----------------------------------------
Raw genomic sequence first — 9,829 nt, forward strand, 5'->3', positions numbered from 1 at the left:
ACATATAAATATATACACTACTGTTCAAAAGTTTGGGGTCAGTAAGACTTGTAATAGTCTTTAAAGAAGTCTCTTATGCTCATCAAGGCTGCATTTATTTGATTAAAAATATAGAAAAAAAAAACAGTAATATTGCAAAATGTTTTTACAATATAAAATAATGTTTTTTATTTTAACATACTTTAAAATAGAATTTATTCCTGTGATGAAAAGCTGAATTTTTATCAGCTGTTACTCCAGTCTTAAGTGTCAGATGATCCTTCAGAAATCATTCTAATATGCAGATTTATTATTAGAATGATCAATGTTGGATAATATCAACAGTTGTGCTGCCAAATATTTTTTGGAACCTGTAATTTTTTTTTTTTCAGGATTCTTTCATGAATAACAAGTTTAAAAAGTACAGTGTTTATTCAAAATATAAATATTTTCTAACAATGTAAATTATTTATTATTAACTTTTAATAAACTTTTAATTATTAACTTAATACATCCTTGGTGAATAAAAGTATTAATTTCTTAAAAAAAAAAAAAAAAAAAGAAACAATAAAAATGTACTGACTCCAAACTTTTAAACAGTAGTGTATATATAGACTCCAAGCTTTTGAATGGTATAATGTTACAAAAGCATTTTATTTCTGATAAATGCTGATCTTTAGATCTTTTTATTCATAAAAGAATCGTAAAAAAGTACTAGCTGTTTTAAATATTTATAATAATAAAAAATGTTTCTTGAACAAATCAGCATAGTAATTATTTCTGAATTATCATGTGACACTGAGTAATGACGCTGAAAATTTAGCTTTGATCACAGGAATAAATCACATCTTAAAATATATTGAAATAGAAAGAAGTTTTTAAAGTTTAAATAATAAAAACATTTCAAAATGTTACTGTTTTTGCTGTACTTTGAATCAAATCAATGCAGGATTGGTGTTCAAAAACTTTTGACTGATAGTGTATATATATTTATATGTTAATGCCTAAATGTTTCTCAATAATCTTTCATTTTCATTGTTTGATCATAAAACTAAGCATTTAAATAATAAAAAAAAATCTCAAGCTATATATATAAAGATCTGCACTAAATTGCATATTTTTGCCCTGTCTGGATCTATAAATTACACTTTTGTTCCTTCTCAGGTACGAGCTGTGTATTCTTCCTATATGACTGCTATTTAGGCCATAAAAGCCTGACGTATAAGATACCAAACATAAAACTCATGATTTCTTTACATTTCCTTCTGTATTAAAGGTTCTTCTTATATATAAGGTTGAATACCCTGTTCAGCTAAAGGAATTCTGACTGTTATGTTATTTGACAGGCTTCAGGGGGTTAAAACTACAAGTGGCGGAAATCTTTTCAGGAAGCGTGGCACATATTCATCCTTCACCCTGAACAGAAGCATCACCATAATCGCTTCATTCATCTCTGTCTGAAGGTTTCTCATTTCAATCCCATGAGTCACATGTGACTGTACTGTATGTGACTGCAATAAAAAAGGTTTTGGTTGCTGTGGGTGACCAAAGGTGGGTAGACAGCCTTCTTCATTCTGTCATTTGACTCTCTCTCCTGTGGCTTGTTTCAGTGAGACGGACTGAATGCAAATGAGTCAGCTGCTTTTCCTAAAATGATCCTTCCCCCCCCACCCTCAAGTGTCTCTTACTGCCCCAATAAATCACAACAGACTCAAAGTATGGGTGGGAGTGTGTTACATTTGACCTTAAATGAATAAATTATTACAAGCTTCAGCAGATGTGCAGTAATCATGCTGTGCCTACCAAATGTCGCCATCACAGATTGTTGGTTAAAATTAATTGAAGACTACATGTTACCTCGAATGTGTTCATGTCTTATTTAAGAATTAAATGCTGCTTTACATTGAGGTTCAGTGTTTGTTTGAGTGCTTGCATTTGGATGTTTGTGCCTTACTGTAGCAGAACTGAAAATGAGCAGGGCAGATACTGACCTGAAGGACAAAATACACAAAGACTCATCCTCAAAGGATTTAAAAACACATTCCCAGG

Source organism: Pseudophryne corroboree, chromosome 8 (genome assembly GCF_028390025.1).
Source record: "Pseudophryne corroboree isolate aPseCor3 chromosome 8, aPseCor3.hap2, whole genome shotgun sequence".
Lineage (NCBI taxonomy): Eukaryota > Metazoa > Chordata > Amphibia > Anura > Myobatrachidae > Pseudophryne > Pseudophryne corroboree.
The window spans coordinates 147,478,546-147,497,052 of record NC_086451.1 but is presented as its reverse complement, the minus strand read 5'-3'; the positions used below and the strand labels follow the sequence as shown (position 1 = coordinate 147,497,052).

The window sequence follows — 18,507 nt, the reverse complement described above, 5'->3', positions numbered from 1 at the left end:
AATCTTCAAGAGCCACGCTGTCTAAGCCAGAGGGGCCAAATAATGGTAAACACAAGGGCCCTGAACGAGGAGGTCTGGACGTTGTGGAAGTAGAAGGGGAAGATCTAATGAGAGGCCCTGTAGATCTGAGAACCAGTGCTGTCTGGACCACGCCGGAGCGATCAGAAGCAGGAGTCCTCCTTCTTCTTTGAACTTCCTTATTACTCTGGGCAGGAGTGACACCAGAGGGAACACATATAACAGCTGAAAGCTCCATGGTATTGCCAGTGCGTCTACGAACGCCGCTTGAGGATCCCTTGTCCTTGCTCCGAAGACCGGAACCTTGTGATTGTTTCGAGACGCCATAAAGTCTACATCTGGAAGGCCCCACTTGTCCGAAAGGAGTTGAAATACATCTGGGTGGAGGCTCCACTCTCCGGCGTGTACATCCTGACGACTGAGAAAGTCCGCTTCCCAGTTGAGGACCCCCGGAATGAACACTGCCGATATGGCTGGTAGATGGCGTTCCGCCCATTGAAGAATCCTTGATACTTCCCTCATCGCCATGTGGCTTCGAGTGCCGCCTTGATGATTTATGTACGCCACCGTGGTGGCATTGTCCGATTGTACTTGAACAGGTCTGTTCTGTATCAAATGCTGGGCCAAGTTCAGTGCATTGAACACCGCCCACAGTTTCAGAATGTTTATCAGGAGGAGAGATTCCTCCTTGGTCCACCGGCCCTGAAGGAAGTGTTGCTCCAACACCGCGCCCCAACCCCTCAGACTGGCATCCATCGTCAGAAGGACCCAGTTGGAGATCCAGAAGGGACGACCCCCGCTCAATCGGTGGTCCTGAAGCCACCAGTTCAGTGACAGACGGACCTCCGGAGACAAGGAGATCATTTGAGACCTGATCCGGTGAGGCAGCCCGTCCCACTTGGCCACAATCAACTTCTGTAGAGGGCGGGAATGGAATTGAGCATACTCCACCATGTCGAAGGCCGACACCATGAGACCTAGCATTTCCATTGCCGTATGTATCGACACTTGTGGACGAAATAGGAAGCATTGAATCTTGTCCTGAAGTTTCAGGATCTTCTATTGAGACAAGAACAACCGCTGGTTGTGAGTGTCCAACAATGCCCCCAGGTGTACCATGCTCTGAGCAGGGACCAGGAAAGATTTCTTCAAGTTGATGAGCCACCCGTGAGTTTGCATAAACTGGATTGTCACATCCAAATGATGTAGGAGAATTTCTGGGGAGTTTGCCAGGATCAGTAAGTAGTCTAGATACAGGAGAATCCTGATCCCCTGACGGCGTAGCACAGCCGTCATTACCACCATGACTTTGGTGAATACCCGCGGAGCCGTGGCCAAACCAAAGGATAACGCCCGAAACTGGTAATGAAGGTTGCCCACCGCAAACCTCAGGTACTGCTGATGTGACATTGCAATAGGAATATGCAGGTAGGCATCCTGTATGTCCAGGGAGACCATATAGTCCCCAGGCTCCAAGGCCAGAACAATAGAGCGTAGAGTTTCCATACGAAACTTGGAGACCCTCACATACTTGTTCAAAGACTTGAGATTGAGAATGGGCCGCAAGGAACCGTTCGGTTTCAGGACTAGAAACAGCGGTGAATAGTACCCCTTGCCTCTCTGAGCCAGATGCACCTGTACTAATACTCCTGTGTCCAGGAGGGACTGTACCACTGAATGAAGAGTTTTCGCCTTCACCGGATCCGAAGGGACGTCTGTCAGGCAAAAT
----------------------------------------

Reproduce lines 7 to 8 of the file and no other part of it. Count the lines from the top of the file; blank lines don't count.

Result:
The window sequence follows — 18,507 nt, the reverse complement described above, 5'->3', positions numbered from 1 at the left end:
AATCTTCAAGAGCCACGCTGTCTAAGCCAGAGGGGCCAAATAATGGTAAACACAAGGGCCCTGAACGAGGAGGTCTGGACGTTGTGGAAGTAGAAGGGGAAGATCTAATGAGAGGCCCTGTAGATCTGAGAACCAGTGCTGTCTGGACCACGCCGGAGCGATCAGAAGCAGGAGTCCTCCTTCTTCTTTGAACTTCCTTATTACTCTGGGCAGGAGTGACACCAGAGGGAACACATATAACAGCTGAAAGCTCCATGGTATTGCCAGTGCGTCTACGAACGCCGCTTGAGGATCCCTTGTCCTTGCTCCGAAGACCGGAACCTTGTGATTGTTTCGAGACGCCATAAAGTCTACATCTGGAAGGCCCCACTTGTCCGAAAGGAGTTGAAATACATCTGGGTGGAGGCTCCACTCTCCGGCGTGTACATCCTGACGACTGAGAAAGTCCGCTTCCCAGTTGAGGACCCCCGGAATGAACACTGCCGATATGGCTGGTAGATGGCGTTCCGCCCATTGAAGAATCCTTGATACTTCCCTCATCGCCATGTGGCTTCGAGTGCCGCCTTGATGATTTATGTACGCCACCGTGGTGGCATTGTCCGATTGTACTTGAACAGGTCTGTTCTGTATCAAATGCTGGGCCAAGTTCAGTGCATTGAACACCGCCCACAGTTTCAGAATGTTTATCAGGAGGAGAGATTCCTCCTTGGTCCACCGGCCCTGAAGGAAGTGTTGCTCCAACACCGCGCCCCAACCCCTCAGACTGGCATCCATCGTCAGAAGGACCCAGTTGGAGATCCAGAAGGGACGACCCCCGCTCAATCGGTGGTCCTGAAGCCACCAGTTCAGTGACAGACGGACCTCCGGAGACAAGGAGATCATTTGAGACCTGATCCGGTGAGGCAGCCCGTCCCACTTGGCCACAATCAACTTCTGTAGAGGGCGGGAATGGAATTGAGCATACTCCACCATGTCGAAGGCCGACACCATGAGACCTAGCATTTCCATTGCCGTATGTATCGACACTTGTGGACGAAATAGGAAGCATTGAATCTTGTCCTGAAGTTTCAGGATCTTCTATTGAGACAAGAACAACCGCTGGTTGTGAGTGTCCAACAATGCCCCCAGGTGTACCATGCTCTGAGCAGGGACCAGGAAAGATTTCTTCAAGTTGATGAGCCACCCGTGAGTTTGCATAAACTGGATTGTCACATCCAAATGATGTAGGAGAATTTCTGGGGAGTTTGCCAGGATCAGTAAGTAGTCTAGATACAGGAGAATCCTGATCCCCTGACGGCGTAGCACAGCCGTCATTACCACCATGACTTTGGTGAATACCCGCGGAGCCGTGGCCAAACCAAAGGATAACGCCCGAAACTGGTAATGAAGGTTGCCCACCGCAAACCTCAGGTACTGCTGATGTGACATTGCAATAGGAATATGCAGGTAGGCATCCTGTATGTCCAGGGAGACCATATAGTCCCCAGGCTCCAAGGCCAGAACAATAGAGCGTAGAGTTTCCATACGAAACTTGGAGACCCTCACATACTTGTTCAAAGACTTGAGATTGAGAATGGGCCGCAAGGAACCGTTCGGTTTCAGGACTAGAAACAGCGGTGAATAGTACCCCTTGCCTCTCTGAGCCAGATGCACCTGTACTAATACTCCTGTGTCCAGGAGGGACTGTACCACTGAATGAAGAGTTTTCGCCTTCACCGGATCCGAAGGGACGTCTGTCAGGCAAAAT